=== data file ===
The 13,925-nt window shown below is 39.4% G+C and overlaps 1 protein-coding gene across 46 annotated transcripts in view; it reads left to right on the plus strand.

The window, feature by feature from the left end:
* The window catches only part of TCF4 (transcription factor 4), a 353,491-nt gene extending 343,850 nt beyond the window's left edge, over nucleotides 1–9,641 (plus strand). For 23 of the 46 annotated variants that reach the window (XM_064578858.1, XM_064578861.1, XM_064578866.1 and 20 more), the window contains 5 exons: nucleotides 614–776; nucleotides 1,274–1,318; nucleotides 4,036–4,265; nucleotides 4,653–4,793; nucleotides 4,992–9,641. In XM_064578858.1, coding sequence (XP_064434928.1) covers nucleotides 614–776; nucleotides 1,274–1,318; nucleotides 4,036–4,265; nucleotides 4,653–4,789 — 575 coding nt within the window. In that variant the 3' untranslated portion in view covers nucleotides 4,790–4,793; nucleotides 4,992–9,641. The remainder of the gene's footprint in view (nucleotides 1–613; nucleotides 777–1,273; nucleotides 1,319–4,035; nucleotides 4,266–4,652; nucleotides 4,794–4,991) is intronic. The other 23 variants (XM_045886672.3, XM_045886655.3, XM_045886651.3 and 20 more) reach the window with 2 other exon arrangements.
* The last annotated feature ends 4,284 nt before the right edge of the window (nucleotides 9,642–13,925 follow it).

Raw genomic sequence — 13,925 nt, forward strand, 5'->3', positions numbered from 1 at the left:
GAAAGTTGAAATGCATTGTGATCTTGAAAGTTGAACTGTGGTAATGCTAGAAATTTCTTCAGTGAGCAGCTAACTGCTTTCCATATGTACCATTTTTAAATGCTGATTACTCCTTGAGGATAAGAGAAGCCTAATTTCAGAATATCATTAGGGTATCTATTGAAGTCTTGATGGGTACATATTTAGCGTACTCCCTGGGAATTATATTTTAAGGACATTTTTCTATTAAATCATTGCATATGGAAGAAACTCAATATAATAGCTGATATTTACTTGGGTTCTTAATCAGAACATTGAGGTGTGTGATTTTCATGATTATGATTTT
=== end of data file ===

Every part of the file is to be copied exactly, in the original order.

The 13,925-nt window shown below is 39.4% G+C and overlaps 1 protein-coding gene across 46 annotated transcripts in view; it reads left to right on the plus strand.

The window, feature by feature from the left end:
* The window catches only part of TCF4 (transcription factor 4), a 353,491-nt gene extending 343,850 nt beyond the window's left edge, over nucleotides 1–9,641 (plus strand). For 23 of the 46 annotated variants that reach the window (XM_064578858.1, XM_064578861.1, XM_064578866.1 and 20 more), the window contains 5 exons: nucleotides 614–776; nucleotides 1,274–1,318; nucleotides 4,036–4,265; nucleotides 4,653–4,793; nucleotides 4,992–9,641. In XM_064578858.1, coding sequence (XP_064434928.1) covers nucleotides 614–776; nucleotides 1,274–1,318; nucleotides 4,036–4,265; nucleotides 4,653–4,789 — 575 coding nt within the window. In that variant the 3' untranslated portion in view covers nucleotides 4,790–4,793; nucleotides 4,992–9,641. The remainder of the gene's footprint in view (nucleotides 1–613; nucleotides 777–1,273; nucleotides 1,319–4,035; nucleotides 4,266–4,652; nucleotides 4,794–4,991) is intronic. The other 23 variants (XM_045886672.3, XM_045886655.3, XM_045886651.3 and 20 more) reach the window with 2 other exon arrangements.
* The last annotated feature ends 4,284 nt before the right edge of the window (nucleotides 9,642–13,925 follow it).

Raw genomic sequence — 13,925 nt, forward strand, 5'->3', positions numbered from 1 at the left:
GAAAGTTGAAATGCATTGTGATCTTGAAAGTTGAACTGTGGTAATGCTAGAAATTTCTTCAGTGAGCAGCTAACTGCTTTCCATATGTACCATTTTTAAATGCTGATTACTCCTTGAGGATAAGAGAAGCCTAATTTCAGAATATCATTAGGGTATCTATTGAAGTCTTGATGGGTACATATTTAGCGTACTCCCTGGGAATTATATTTTAAGGACATTTTTCTATTAAATCATTGCATATGGAAGAAACTCAATATAATAGCTGATATTTACTTGGGTTCTTAATCAGAACATTGAGGTGTGTGATTTTCATGATTATGATTTT